I find myself more and more annoyed with this word. It’s the over glorification of starting something. It’s the pass that the entire scene is given. * Quality products? * Delighted customers? * Sustaining revenue?
“nah, who cares man, Start something!”
I am certain there are people who love starting things. Pioneers who don’t mind the risks nor being alone, they just want to get out there and do it. And then there is another set of people who enjoy creating efficient businesses. My guess is that a healthy capitalistic society needs both of those types of women and men engaged and doing what they love.1
But, I am not them.
For me, a business only exists so that I can sell a product (if it is worth selling). And at some point you need to create a business (if none existed before). At that point the business is starting up.
I am hesitant to call young, small, companies “startups”. There is nothing magical or special about them. They are just young and probably fighting to earn back resources it took to develop the product.
Go build something! Dream big. Delight people. Wow them with your creativity and execution. Build a great product!
I was looking through my emails this morning and I found this. I sent it to a close friend in December of 2012. > “I am not that interested in “startups.” I cynically define that culture as a circle of people that get themselves excited to “start” something. I really don’t care about “starting.” I want to build my craft/skill and contribute. Starting is a secondary or tertiary concern for me. Maturing, growing, contributing and excelling at my craft is what I am trying to focus on.”
Did I miss something? Think I am crazy? I’d enjoy hearing from you @banderson623.
Like most things in life, this is not an original idea. Below are references to others who’ve said or written similar ideas.2
“This whole start up, this whole rush thing, you’re thinking about it as ‘I’m going to put in all this work right now, and then I can just coast away from there.’ There’s never going to be less work. In some ways there is just going to be more work, so if you set up your practices working 14 hours a day, 7 days a week you’re going to be stuck in that freaking treadmill for the rest of your time on this. The patterns you set, the practices you choose to adopt when you’re a starter will stick with you. And finally, if you try this, actually build a service or product and charge money for it” From DHH at Startup School 2008 is a classic (adult language).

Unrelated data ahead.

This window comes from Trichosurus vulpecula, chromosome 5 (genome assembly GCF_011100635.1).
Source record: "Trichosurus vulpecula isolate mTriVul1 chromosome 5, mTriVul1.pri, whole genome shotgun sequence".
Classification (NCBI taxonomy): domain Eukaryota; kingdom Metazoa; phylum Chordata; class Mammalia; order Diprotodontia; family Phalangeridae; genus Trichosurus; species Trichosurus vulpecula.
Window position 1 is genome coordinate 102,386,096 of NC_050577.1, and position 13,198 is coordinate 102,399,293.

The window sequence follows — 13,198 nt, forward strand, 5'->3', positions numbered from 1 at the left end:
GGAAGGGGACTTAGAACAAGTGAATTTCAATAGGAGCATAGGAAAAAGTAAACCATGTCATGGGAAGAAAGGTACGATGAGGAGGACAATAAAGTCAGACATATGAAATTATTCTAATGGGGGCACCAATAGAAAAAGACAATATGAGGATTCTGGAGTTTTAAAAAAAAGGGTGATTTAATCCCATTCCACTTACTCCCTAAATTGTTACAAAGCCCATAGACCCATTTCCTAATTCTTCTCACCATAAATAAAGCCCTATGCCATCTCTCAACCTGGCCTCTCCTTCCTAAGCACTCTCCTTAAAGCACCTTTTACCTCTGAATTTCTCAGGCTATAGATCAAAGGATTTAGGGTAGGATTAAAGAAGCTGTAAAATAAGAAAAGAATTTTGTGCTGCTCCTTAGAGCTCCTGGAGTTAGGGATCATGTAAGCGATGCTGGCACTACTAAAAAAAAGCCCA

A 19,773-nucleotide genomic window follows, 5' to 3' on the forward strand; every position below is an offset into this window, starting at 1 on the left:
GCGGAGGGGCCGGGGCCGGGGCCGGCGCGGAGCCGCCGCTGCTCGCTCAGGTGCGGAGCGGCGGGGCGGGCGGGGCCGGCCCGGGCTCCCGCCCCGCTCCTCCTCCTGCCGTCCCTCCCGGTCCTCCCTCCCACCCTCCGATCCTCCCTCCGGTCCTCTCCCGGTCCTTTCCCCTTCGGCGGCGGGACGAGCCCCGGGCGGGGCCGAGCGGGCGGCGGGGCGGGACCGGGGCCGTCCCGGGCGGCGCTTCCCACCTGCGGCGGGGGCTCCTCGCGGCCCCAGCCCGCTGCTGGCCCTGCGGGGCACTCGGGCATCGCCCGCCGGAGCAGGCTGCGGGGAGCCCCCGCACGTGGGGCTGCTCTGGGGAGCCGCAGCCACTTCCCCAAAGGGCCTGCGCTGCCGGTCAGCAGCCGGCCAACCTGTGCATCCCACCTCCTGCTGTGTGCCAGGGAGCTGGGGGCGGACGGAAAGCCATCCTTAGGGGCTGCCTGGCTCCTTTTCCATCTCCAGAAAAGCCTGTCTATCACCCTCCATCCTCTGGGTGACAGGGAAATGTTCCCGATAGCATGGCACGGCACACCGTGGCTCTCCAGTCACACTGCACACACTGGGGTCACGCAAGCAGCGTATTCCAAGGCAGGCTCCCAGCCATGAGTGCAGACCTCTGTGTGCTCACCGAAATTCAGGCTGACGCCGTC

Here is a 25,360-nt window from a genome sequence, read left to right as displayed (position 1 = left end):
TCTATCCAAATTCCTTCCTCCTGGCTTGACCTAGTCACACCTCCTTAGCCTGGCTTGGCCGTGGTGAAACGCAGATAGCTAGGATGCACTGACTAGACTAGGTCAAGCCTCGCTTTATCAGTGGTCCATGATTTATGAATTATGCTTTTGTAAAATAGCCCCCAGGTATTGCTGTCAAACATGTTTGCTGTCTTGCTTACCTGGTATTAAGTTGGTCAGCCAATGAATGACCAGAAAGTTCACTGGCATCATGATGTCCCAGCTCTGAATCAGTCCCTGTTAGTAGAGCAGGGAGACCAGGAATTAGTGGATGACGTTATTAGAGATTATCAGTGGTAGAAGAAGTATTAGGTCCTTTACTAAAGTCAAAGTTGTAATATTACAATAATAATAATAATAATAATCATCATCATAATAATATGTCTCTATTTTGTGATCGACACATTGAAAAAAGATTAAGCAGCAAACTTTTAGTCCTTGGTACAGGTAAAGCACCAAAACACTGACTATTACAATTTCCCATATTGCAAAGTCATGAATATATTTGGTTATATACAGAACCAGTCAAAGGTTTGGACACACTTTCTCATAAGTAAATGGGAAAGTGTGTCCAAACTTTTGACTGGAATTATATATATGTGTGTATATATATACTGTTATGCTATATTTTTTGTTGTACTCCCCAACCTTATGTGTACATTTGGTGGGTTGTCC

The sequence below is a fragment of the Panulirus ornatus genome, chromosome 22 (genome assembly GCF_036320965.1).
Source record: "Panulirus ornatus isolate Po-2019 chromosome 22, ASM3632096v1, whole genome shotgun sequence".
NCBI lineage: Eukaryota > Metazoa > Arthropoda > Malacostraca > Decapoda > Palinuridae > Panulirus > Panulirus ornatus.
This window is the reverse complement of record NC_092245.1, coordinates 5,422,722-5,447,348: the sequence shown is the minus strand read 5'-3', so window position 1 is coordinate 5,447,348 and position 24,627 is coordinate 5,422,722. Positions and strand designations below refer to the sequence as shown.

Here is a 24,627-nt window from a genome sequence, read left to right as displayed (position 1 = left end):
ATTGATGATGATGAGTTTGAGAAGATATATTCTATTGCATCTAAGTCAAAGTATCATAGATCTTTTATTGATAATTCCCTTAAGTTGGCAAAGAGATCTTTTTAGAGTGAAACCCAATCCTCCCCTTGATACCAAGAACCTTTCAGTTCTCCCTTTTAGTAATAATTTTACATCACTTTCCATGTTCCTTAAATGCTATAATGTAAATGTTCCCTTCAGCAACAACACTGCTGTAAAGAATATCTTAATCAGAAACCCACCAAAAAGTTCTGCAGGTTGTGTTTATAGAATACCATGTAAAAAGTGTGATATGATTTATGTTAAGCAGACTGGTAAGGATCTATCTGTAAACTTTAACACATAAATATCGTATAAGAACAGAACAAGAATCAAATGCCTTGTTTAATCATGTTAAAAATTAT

“So if your goal is to enrich the Arringtons of the world while maybe, if you win the lottery, scooping some of the groundscore that they overlooked, then by all means, bust your ass while the bankers and speculators cheer you on.
Instead of that, I recommend that you do what you love because you love doing it. If that means long hours, fantastic. If that means leaving the office by 6pm every day for your underwater basket-weaving class, also fantastic.” From Watch a VC use my name to sell a con.
“It’s so funny when I hear people being so protective of ideas. (People who want me to sign an NDA to tell me the simplest idea.)
To me, ideas are worth nothing unless executed. They are just a multiplier. Execution is worth millions.” From another classic: Ideas are just a multiplier of execution
“Startups can bring new ideas to market. They can give people a chance to change the world on their own terms. They can create something where nothing existed before. There is no doubt that they are exciting things to be a part of.
The video conversation between Jason Calacanis vs. David Heinemeier Hansson on This Week in Startups is worth a watch too. It was recorded in 2010.